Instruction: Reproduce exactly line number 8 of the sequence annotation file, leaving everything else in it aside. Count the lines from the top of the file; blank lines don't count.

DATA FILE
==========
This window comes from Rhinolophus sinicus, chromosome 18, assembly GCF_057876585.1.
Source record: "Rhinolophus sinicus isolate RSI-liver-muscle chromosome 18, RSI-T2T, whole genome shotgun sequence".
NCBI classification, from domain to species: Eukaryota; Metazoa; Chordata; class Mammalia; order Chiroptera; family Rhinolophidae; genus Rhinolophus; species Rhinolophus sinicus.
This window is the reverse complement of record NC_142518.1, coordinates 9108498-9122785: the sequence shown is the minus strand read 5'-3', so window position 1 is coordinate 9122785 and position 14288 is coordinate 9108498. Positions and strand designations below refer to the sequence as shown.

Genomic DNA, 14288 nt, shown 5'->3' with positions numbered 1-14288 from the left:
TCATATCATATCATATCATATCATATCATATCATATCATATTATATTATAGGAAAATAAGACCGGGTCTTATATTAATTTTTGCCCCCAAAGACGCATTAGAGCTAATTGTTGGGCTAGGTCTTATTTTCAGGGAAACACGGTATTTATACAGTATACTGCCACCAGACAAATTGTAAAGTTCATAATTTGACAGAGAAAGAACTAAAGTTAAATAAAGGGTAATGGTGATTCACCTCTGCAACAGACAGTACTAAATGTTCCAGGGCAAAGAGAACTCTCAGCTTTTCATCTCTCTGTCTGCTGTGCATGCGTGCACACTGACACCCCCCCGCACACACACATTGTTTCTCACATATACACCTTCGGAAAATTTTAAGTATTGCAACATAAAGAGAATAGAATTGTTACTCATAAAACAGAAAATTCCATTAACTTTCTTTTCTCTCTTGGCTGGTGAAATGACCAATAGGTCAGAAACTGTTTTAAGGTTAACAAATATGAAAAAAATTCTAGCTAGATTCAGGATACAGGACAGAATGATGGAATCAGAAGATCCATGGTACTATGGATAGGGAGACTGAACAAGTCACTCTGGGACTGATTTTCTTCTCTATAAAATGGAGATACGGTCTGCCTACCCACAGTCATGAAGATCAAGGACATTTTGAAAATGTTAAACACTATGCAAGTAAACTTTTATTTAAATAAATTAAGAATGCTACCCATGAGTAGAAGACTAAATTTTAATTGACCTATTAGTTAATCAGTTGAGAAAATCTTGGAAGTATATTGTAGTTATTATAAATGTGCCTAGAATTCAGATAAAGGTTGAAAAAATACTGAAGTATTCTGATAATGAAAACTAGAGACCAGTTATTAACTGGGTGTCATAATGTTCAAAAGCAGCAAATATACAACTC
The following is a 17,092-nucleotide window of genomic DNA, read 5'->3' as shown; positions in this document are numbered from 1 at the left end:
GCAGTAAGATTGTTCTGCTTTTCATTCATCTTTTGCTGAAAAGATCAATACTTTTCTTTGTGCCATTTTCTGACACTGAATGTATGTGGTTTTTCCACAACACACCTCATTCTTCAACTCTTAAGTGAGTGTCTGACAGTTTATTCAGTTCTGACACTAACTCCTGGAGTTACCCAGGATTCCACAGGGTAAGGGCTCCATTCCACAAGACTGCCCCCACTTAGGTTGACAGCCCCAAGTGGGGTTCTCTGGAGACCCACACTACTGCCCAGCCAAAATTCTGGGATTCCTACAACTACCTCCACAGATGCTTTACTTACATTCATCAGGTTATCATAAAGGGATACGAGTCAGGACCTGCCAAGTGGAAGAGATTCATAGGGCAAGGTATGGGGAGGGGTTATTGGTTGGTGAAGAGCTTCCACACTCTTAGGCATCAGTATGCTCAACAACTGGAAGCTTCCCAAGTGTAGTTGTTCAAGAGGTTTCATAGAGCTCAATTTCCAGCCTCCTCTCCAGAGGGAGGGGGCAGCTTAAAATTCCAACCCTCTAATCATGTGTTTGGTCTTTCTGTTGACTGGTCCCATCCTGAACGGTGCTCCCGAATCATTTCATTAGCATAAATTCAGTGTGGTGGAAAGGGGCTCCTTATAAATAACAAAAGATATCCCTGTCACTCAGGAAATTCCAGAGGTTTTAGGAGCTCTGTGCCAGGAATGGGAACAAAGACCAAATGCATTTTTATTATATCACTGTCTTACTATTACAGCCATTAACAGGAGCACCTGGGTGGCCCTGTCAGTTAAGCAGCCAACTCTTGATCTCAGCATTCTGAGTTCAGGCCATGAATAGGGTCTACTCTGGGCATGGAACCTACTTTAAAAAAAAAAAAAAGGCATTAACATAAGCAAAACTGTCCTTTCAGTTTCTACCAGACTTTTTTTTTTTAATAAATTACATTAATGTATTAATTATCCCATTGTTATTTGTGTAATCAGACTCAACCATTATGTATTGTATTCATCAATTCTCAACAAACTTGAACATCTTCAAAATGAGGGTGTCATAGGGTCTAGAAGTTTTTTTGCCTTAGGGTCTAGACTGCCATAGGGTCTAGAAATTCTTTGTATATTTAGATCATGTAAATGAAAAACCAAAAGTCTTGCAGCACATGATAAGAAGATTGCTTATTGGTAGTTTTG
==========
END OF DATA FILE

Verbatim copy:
GCAGTAAGATTGTTCTGCTTTTCATTCATCTTTTGCTGAAAAGATCAATACTTTTCTTTGTGCCATTTTCTGACACTGAATGTATGTGGTTTTTCCACAACACACCTCATTCTTCAACTCTTAAGTGAGTGTCTGACAGTTTATTCAGTTCTGACACTAACTCCTGGAGTTACCCAGGATTCCACAGGGTAAGGGCTCCATTCCACAAGACTGCCCCCACTTAGGTTGACAGCCCCAAGTGGGGTTCTCTGGAGACCCACACTACTGCCCAGCCAAAATTCTGGGATTCCTACAACTACCTCCACAGATGCTTTACTTACATTCATCAGGTTATCATAAAGGGATACGAGTCAGGACCTGCCAAGTGGAAGAGATTCATAGGGCAAGGTATGGGGAGGGGTTATTGGTTGGTGAAGAGCTTCCACACTCTTAGGCATCAGTATGCTCAACAACTGGAAGCTTCCCAAGTGTAGTTGTTCAAGAGGTTTCATAGAGCTCAATTTCCAGCCTCCTCTCCAGAGGGAGGGGGCAGCTTAAAATTCCAACCCTCTAATCATGTGTTTGGTCTTTCTGTTGACTGGTCCCATCCTGAACGGTGCTCCCGAATCATTTCATTAGCATAAATTCAGTGTGGTGGAAAGGGGCTCCTTATAAATAACAAAAGATATCCCTGTCACTCAGGAAATTCCAGAGGTTTTAGGAGCTCTGTGCCAGGAATGGGAACAAAGACCAAATGCATTTTTATTATATCACTGTCTTACTATTACAGCCATTAACAGGAGCACCTGGGTGGCCCTGTCAGTTAAGCAGCCAACTCTTGATCTCAGCATTCTGAGTTCAGGCCATGAATAGGGTCTACTCTGGGCATGGAACCTACTTTAAAAAAAAAAAAAAGGCATTAACATAAGCAAAACTGTCCTTTCAGTTTCTACCAGACTTTTTTTTTTTAATAAATTACATTAATGTATTAATTATCCCATTGTTATTTGTGTAATCAGACTCAACCATTATGTATTGTATTCATCAATTCTCAACAAACTTGAACATCTTCAAAATGAGGGTGTCATAGGGTCTAGAAGTTTTTTTGCCTTAGGGTCTAGACTGCCATAGGGTCTAGAAATTCTTTGTATATTTAGATCATGTAAATGAAAAACCAAAAGTCTTGCAGCACATGATAAGAAGATTGCTTATTGGTAGTTTTG